Book Club – Invention of Wings by Sue Monk Kidd


Hetty “Handful” Grimke, an urban slave in early nineteenth century Charleston, yearns for life beyond the suffocating walls that enclose her within the wealthy Grimke household. The Grimkes’ daughter, Sarah, has known from an early age she is meant to do something large in the world, but she is hemmed in by the limits imposed on women.

Sue Monk Kidd’s sweeping new novel, Invention of Wings,  is set in motion on Sarah’s eleventh birthday in 1803, when she is given ownership of ten-year-old Handful, who is to be her waiting maid. We follow their remarkable journeys over the next thirty-five years, as both strive for a life of their own, dramatically shaping each other’s destinies and forming a complex relationship marked by guilt, defiance, estrangement, and the uneasy ways of love.


Laura: I cheated and jumped to the end, because of the meeting tonight. Here is my un-profound comment – love historical novels, particularly those that point out the gap in women’s voices in our nations history. An example being that Monk Kiddlived in Charleston and didn’t know about these two women and the role they played. I am currently reading a lot of the genre  about pioneer women, and I am wondering how much more is out there that we didn’t hear about or it wasn’t collected, or safe to document. I read a book They  Saw the Elephant: Women in the California Gold Rush, which is about  migration across the country, and includes diaries, very few of which were ever published about this migration. Women tell stories differently than men – there is more about what it meant in their lives, having babies, leaving babies who died behind in unmarked burial sites, relationships. I like to hear about resilience, courage , cruelty, not always hope, resilience out of spite  Back to Invention of Wings, I liked her voice. I didn’t’ like Secret Life of Bees that well. Liked this better. Rate: 4.2

Paula : I really enjoyed it. I still have the last episode to read, not completely finished. What struck me the most, these women, no matter what their status was, Handful, Sarah, Nina, their struggles were so similar – determination to have independent thought and a  life that was meaningful to them individually. Intriguing that one was slave, one slave owner. Something happens when I read  historical fiction – it reconfirms me, because I am so glad I was not a woman living in that time frame, in that location. I would have hated it. Rate it 4.75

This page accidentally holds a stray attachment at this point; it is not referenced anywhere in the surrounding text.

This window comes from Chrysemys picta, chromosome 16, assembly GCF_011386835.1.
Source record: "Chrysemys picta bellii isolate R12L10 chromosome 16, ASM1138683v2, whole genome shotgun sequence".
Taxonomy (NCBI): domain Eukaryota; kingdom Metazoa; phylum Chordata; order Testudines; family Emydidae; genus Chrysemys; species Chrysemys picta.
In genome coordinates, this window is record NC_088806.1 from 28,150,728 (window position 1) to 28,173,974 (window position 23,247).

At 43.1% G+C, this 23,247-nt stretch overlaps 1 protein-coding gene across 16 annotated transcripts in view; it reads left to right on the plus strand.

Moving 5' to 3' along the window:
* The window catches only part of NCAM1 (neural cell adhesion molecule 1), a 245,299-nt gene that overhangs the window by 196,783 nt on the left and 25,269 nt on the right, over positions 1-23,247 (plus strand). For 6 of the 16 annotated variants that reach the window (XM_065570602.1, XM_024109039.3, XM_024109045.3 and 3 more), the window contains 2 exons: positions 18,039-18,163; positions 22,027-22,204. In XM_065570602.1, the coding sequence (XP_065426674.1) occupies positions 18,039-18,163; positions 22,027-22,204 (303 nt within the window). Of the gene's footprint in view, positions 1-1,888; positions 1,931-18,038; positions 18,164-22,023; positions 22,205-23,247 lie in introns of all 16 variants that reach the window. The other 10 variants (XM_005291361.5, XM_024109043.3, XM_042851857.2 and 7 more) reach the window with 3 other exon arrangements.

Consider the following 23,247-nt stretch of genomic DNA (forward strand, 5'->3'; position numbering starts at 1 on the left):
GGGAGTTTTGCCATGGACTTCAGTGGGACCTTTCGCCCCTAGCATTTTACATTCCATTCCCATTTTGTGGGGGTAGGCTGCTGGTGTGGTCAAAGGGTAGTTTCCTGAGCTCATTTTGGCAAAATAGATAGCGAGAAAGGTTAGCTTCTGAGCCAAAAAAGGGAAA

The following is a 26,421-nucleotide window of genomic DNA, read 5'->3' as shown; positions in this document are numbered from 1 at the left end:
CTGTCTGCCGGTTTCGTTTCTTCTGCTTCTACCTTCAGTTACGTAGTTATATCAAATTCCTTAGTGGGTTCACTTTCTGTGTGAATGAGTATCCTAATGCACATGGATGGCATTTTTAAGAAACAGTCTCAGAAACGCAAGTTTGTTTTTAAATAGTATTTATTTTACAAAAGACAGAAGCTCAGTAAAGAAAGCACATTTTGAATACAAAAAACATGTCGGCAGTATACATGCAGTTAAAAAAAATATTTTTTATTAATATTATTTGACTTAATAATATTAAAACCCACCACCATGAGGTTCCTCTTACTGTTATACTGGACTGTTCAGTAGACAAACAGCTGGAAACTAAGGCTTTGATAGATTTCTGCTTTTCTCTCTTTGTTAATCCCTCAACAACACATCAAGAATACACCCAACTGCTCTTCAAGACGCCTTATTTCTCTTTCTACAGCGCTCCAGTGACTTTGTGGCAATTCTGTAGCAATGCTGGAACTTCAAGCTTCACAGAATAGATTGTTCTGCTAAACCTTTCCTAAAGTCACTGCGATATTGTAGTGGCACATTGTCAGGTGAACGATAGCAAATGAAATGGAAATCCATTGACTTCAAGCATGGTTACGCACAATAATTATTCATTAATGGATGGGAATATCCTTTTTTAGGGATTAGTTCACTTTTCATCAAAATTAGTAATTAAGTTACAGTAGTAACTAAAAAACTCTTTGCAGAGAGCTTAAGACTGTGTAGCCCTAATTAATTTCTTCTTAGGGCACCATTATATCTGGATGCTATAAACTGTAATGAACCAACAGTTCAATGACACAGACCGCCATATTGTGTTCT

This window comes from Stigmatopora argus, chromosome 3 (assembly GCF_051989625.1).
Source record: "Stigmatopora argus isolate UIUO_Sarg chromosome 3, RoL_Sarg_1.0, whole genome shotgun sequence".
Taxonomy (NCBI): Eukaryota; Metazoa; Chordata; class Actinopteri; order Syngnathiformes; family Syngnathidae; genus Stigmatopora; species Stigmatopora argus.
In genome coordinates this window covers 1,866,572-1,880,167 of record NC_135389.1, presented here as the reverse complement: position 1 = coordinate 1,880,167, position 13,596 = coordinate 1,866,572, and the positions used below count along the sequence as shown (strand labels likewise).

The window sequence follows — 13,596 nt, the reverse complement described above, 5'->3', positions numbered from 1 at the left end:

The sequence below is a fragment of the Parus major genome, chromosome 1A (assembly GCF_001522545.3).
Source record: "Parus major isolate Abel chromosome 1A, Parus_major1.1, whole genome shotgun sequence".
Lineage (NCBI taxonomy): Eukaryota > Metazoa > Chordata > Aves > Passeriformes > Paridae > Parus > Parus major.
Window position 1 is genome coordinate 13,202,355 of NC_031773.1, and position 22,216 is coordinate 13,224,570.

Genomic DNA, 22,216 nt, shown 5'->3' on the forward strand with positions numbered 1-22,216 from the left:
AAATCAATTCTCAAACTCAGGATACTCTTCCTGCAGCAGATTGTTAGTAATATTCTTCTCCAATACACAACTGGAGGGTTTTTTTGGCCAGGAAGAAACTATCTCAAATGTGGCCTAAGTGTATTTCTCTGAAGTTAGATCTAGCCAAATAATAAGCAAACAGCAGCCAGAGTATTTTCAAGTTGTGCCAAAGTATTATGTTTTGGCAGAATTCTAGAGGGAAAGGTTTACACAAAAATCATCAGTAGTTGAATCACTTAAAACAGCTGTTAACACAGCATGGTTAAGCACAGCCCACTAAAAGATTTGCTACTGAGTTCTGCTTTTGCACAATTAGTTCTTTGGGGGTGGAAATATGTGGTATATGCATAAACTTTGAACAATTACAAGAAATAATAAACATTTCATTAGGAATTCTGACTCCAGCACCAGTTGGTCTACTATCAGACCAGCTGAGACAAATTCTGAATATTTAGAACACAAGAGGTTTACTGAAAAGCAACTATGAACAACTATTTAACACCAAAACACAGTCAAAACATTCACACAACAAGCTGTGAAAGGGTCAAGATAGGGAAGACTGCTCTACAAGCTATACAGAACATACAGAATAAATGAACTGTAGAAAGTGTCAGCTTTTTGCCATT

The cruelty is so horrible. We know it exists in some parts of the world, fortunately our lives are comfortable.

Gloria : This wasn’t a new story, no new insites into women’s rights or slavery. Her commentary was more interesting than the book. I would have preferred more insite into quakerism, rights of men and women, It’s not something I would recommend to a lot of people. When Roots came out it was shocking, anything after, was well, After Roots. It is not that I don’t have empathy, but I am commenting on the writing. Rate 2.0

Lynne: I did not realize until I was done reading it, the true historical aspects. I might have felt differently if I had known. The story did not suspend my disbelieve, too black and white (pardon the pun), the dialogue too staged, Evil and good was so obvious. By the end of the book when I found out there actually were these sisters, that made me think, did I miss something? When you grow up that way, it’s normal, so to step away from that, to do something about it, that’s wonderful, but the book just didn’t do it for me. Rate. 2.0

Connie: If I read the history of these women it would be compelling, but as a fiction, it kind of bugged me. I might of had a bad attitude going into it. Slavery and the holocost, those topics are hard for me to read. My feeling is you better not manipulate me into feeling with cheap shots. I was frustrated with Sarah, the main character, as being extremely unbelieveable, unsufferably self riteous, and uninteresting. I didt believe that an 11 year old who was raised in that setting could be that enlightened. Twain himself, it took him longer, wasn’t until he was adult. I didn’t believe the character motivation, it was so black and white. The mother so evil etc. I felt it ripped off what other writers have done, I saw scenes from other books, such as the stepping off the sidewalk scene. When a skilled writer writes, she will use symbolism, allegory, irony as a complex fitional technique for compression (reader discovers things for themselves). These techniques can say so much more than just telling the story. The author doesn’t have to hit me over the head with it, I want to know it’s bad from the writing techniques. I don’t want it to be overly sentimental, I want it to do what a good novel does – provide insight into the truth about life. Rate: 1.0

Robin: The book starts off with very strong separate voices, but towards the end Handful’s voice becomes more sophisticated and more similar to Sarah’s. Was this intentional? I didn’t like it because I was so impressed with the quality of Handful’s voice in the beginning. Even as she aged, learned to read, changed, I don’t think the quality of her grammar, voice, etc, would have changed so much. In the second half of the story I had to flip back to the beginning of the chapter to see who was narrating.